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Home report / survey - anything to be concerned about?

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Hi all, I am a first time buyer looking to buy a property (top floor flat in period building) in Edinburgh and would appreciate some advice on a couple ratings/remarks in the home report. All items in the home report had a rating of 1 (no action needed) with the exception of two (copied below) which had a rating of 2 (future repairs likely). No items had a rating of 3 (urgent repairs).

Dampness, rot and infestation: Random checks for damp were made wherever possible using an electronic damp meter. Evidence of high moisture  was noted at lounge and this needs to be rectified and any surrounding timbers examined for dampness or rot. 

Internal walls - Evidence of water ingress noted at the lounge wall and repairs will be required. There is a risk of dry linings may conceal dampness or defects which would otherwise be identified.  

Is this anything to be concerned about and any advice on how to proceed? Should I ask the seller to obtain an estimate of the cost of repairs or are these types of remarks standard for a period property? Many thanks in advance. 

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'Evidence of water ingress noted at the lounge wall and repairs will be required'   this is not normal for any property/period property - it is clearly saying that water is getting in, which will cause damage. As it is on the top floor, the water leak could be related to the roof or where the roofline meets the top of the window.

Also being on the top floor, finding the cause and repairing it is all the more difficult and expensive.

I would ring the surveyor and get some more detail, e.g did they notice any defects (or unusual feature)  externally that cause the water ingress?

Also revisit the property, look carefully at the area where water is getting in, how bad is it? does it look/feel/smell damp?

Depending on how helpful/genuine the seller is, a good starting point would be for them to get a tradesman to investigate the problem from the outside, and quote to repair. If they are unwilling, then i'd be looking at a hefty reduction in the offer price as insurance, as it might not be a simple repair.

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High moisture in the lounge on a top floor flat says leaking roof probably the flashing around a chimney. 60% of "rising damp" is actually water travelling downwards within the wall until it hits something that deflects it. The internal wall water ingress tends to back this up.

What to do about it? If a room smells musty when you first open a door then something is already rotting, if this is the case it will be costly to repair since you will have to involve the flats below.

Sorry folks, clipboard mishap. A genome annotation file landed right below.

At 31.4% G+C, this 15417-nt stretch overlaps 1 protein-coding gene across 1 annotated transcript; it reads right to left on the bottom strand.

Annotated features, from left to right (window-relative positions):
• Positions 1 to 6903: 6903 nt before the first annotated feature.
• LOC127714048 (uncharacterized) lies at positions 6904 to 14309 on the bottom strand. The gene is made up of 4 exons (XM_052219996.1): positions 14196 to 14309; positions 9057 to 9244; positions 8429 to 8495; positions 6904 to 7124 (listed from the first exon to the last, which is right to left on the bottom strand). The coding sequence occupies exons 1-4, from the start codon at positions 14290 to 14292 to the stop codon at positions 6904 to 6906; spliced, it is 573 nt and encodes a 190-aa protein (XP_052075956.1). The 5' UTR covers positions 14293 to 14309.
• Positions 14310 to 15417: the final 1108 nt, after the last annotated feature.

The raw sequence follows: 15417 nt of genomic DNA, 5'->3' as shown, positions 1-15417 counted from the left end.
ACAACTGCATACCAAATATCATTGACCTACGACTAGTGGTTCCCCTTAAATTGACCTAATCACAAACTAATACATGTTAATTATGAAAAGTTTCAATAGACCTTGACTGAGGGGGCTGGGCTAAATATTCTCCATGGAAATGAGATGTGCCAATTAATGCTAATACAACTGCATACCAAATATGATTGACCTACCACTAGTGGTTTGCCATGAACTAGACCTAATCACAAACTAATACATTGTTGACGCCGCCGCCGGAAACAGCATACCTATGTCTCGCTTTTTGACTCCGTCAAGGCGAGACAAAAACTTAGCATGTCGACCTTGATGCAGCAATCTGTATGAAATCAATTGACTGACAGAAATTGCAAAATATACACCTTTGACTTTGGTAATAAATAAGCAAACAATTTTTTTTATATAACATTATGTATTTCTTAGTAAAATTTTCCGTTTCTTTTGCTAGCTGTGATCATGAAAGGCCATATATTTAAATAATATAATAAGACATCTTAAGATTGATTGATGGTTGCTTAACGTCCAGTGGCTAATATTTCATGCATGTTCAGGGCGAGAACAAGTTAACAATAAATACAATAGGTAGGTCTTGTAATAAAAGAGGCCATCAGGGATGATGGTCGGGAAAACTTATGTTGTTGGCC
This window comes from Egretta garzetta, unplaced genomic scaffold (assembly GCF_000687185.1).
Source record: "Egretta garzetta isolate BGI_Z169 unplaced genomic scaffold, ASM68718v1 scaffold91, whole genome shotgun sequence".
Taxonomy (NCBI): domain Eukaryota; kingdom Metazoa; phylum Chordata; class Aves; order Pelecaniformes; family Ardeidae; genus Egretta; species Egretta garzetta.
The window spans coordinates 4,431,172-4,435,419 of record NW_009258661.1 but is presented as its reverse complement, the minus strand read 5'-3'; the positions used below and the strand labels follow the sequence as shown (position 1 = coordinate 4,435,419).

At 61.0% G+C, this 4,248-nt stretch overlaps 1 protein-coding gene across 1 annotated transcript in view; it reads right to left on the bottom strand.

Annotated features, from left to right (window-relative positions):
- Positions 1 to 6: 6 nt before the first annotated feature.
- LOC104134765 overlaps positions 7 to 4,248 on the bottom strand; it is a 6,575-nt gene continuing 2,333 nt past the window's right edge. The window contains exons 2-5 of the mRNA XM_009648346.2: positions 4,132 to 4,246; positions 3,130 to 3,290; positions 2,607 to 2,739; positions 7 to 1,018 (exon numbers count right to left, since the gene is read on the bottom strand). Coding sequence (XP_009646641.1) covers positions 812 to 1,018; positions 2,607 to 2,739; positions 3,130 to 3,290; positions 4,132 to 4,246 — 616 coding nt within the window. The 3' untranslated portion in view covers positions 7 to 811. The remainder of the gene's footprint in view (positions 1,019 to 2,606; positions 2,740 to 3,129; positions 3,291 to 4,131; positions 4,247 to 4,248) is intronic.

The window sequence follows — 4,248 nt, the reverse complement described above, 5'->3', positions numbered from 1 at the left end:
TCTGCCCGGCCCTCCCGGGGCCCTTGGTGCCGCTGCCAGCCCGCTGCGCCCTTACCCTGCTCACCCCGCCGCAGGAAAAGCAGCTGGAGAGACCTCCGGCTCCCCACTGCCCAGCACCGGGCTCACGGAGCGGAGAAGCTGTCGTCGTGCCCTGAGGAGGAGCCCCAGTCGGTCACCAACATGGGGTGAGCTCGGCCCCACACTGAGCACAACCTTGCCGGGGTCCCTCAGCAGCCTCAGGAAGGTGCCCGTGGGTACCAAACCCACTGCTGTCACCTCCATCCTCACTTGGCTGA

Flying a drone to look at the roof, while illegal, would probably give you a better insight to the state of the roof. Look for poor pointing on the brickwork and cracked wall cappings etc.

If this is a flat that you intend to live in, I suggest you look elsewhere. In the past I've bought a house with a demolition order on it and restored it but living with floors torn up and building mess in a house is quite different from a top floor flat. Generally, items marked as a 1 are things you need to attend to since they will only get worse and make it harder to sell. If the price reflects the work needed and you are prepared to do it, that is a different judgement.

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Thanks both for the advice. I haven't viewed the property yet and can't comment on visuals/smell. Viewing would involve significant travel as I'm not based near Edinburgh. 

I'm inclined to inform the seller's solicitor that I'm unwilling to make an offer based on the current state. There is too much uncertainty/risk and as a new owner I don't want the hassle of managing the process of getting the repair work done and persuading co-owners to pay their share. From what I understand the potential repair work could involve ripping up floors and knocking down walls. My preference would be for the seller to take care of this. This may lead to a price increase which I'd be prepared for but removes a large element of risk.

 

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On ‎04‎/‎01‎/‎2019 at 09:15, Andy T said:

'Evidence of water ingress noted at the lounge wall and repairs will be required'   this is not normal for any property/period property - it is clearly saying that water is getting in, which will cause damage. As it is on the top floor, the water leak could be related to the roof or where the roofline meets the top of the window.

Also being on the top floor, finding the cause and repairing it is all the more difficult and expensive.

I would ring the surveyor and get some more detail, e.g did they notice any defects (or unusual feature)  externally that cause the water ingress?

Also revisit the property, look carefully at the area where water is getting in, how bad is it? does it look/feel/smell damp?

Depending on how helpful/genuine the seller is, a good starting point would be for them to get a tradesman to investigate the problem from the outside, and quote to repair. If they are unwilling, then i'd be looking at a hefty reduction in the offer price as insurance, as it might not be a simple repair.

See above response - forgot to quote

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